Happy Thanksgiving CANADA!!
It’s that time of year again, a special moment to remember all the people who have been good to us, those who helped us and cared for us. The perfect time to say “Thank You” for all the blessings that we received. As for me, it’s my cue for a second year stint of cooking the celebration turkey for my family. I am very glad to do it as my simple way of giving thanks to them for all the love and support from the time that I moved here in Canada until today.
This year due to Covid-19, we had a simple and intimate celebration with our small family bubble, to stay safe. We cooked all the dishes at home, exchanged fun stories and shared some laughs the whole night with some wine and music.
Sharing with you my version of oven roasted Thanksgiving turkey, based on the recipe of my favorite chef Gordon Ramsay’s Christmas Turkey.
I’m so delighted that my family loved it! Now for someone who did not grow up in a turkey- cooking/ eating country like the Philippines.. this is very exciting.
They said it’s so tasty and moist, that there’s no need for gravy. They loved it so much that now I am officially the turkey roaster of the family every Thanksgiving. <wink>
I believe that the secret in keeping the moisture is in the filling and preparation. According to chef Gordon Ramsay’s recipe, you have to use fresh and juicy fruits (lemon, apple) and vegetables (onion, garlic and celery, herbs) so the inside is kept moist with the juices coming out of those ingredients while roasting. As for the skin of turkey, prevent it from drying up by stuffing a special mixture of rich soft butter, olive oil, lemon zest and juice, chopped garlic and parsley, salt and pepper in between the skin and meat. Then save some for the outside skin to coat and massage the whole turkey. Do this the night before so the flavor and moisture is locked in as you cover it with tin foil, placed in the refrigerator, ready for roasting the next day.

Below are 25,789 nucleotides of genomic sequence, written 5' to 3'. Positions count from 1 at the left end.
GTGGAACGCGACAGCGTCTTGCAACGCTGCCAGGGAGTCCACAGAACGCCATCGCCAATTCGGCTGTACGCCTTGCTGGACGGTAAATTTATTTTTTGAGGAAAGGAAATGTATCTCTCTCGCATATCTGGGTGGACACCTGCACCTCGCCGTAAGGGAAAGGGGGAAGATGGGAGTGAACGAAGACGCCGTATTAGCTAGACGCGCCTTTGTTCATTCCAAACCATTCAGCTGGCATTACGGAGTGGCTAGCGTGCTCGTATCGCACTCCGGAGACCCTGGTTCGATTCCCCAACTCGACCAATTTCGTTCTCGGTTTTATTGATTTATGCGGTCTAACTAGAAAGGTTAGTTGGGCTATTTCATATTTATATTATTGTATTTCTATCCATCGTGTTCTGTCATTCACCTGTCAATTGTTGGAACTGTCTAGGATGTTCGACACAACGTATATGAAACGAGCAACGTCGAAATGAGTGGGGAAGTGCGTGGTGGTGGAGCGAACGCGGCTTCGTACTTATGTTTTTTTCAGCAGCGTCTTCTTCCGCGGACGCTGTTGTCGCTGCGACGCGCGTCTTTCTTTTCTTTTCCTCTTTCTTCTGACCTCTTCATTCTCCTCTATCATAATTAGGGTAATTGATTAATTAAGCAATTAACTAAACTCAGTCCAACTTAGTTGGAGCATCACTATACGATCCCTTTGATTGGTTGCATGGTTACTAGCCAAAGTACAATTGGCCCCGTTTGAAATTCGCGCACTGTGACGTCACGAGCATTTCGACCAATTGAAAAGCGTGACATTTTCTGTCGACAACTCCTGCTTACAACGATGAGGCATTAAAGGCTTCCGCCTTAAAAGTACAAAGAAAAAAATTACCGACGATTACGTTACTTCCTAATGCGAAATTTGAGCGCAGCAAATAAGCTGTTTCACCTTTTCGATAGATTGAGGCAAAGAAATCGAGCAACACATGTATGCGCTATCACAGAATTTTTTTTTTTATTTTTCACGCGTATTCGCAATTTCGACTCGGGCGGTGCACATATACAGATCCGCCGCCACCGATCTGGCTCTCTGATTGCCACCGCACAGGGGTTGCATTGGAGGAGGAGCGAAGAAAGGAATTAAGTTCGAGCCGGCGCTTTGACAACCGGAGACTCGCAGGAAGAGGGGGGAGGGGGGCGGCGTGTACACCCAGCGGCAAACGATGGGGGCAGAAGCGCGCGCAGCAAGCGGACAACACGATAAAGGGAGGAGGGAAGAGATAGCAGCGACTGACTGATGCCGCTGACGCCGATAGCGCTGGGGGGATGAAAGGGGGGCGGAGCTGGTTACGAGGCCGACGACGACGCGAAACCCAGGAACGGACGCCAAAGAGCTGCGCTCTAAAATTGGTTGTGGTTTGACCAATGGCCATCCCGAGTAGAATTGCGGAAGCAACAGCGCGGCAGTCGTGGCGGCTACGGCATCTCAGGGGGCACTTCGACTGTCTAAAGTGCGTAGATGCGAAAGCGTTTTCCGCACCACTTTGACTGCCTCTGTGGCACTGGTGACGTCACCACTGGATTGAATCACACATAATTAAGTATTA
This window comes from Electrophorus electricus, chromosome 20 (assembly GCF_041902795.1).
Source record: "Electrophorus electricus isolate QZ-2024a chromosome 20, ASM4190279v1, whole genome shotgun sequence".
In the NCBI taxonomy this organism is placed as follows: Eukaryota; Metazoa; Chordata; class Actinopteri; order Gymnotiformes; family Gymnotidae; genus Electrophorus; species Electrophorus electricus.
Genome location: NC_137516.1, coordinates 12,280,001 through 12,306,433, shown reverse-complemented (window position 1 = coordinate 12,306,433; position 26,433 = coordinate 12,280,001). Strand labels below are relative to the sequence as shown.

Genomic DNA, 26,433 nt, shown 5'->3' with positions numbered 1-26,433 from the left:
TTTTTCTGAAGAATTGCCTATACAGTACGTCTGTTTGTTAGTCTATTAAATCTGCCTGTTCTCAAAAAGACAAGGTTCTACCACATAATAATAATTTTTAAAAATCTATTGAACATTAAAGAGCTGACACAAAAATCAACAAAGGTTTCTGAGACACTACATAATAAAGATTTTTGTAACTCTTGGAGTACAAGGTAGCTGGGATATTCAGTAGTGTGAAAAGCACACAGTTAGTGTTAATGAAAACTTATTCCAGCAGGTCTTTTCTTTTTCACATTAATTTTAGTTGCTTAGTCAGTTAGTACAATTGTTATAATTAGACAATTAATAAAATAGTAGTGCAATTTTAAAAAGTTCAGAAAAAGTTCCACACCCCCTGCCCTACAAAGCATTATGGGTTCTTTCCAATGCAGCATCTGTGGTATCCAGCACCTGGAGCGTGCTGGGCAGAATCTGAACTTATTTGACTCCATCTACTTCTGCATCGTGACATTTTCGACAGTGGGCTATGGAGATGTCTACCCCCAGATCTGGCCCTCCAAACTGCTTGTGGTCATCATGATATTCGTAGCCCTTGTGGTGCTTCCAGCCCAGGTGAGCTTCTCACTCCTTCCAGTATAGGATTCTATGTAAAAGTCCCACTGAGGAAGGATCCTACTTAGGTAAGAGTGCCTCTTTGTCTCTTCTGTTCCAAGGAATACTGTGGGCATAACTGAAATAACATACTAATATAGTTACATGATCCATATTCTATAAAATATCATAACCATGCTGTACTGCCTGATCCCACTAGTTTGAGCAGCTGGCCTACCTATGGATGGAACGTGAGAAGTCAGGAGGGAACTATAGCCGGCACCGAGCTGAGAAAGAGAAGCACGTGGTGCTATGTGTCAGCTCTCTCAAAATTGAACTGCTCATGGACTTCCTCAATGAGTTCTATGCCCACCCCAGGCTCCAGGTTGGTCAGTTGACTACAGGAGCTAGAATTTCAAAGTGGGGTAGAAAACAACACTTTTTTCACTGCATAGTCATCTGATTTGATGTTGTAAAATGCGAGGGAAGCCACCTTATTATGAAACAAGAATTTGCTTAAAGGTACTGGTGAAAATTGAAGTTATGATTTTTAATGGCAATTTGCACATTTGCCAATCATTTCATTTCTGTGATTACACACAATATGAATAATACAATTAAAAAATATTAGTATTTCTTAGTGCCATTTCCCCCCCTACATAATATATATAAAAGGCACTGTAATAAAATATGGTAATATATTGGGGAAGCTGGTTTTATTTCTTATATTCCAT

A roasted turkey is not complete without a delicious gravy to go with it, and Gordon Ramsay’s recipe of gravy is the best ever!! Everyone in my family loved it. I used all the drippings, took out the fillings and then chopped, added the bacon that cooked on top of the roasted turkey, chopped and placed in a pot. Then mixed in a whole pack of chicken stock, more herbs and seasoning and then simmered for an hour or so while mashing and mixing all the ingredients as I cooked it slow. When the sauce came out a little thin, I added some gravy flour to thicken it. We served the gravy hot with turkey slices, along with homemade mashed potatoes, macaroni and cheese, stir fried beans, potato salad, meat loaf, garlic bread, corn, cranberry sauce, and wine. Bon appetit!
These past seven months was a very challenging time for all of us. Many of our plans were cancelled and some of our family members had to stop working. Thankfully that is all, we are all safe, healthy and Covid-19 free, which is more important than anything. We continue praying as one family for safety and for the immediate discovery of vaccine and treatment for Covid-19. Be careful everyone.
History of Canadian Thanksgiving
For a few hundred years, Thanksgiving was celebrated in either late October or early November, before it was declared a national holiday in 1879. It was then, that November 6th was set aside as the official Thanksgiving holiday. But then on January 31st, 1957, Canadian Parliament announced that on the second Monday in October, Thanksgiving would be “a day of general thanksgiving to almighty God for the bountiful harvest with which Canada has been blessed.” Thanksgiving was moved to the second Monday in October because after the World Wars Remembrance Day (November 11th) and Thanksgiving kept falling in the same week.
I believe that despite all the hardships and challenges we face.. there is still so much to be thankful for.
Let’s count our blessings.
Check out my 7 Christmas decorating tips for ideas on designing on a budget. Thanks!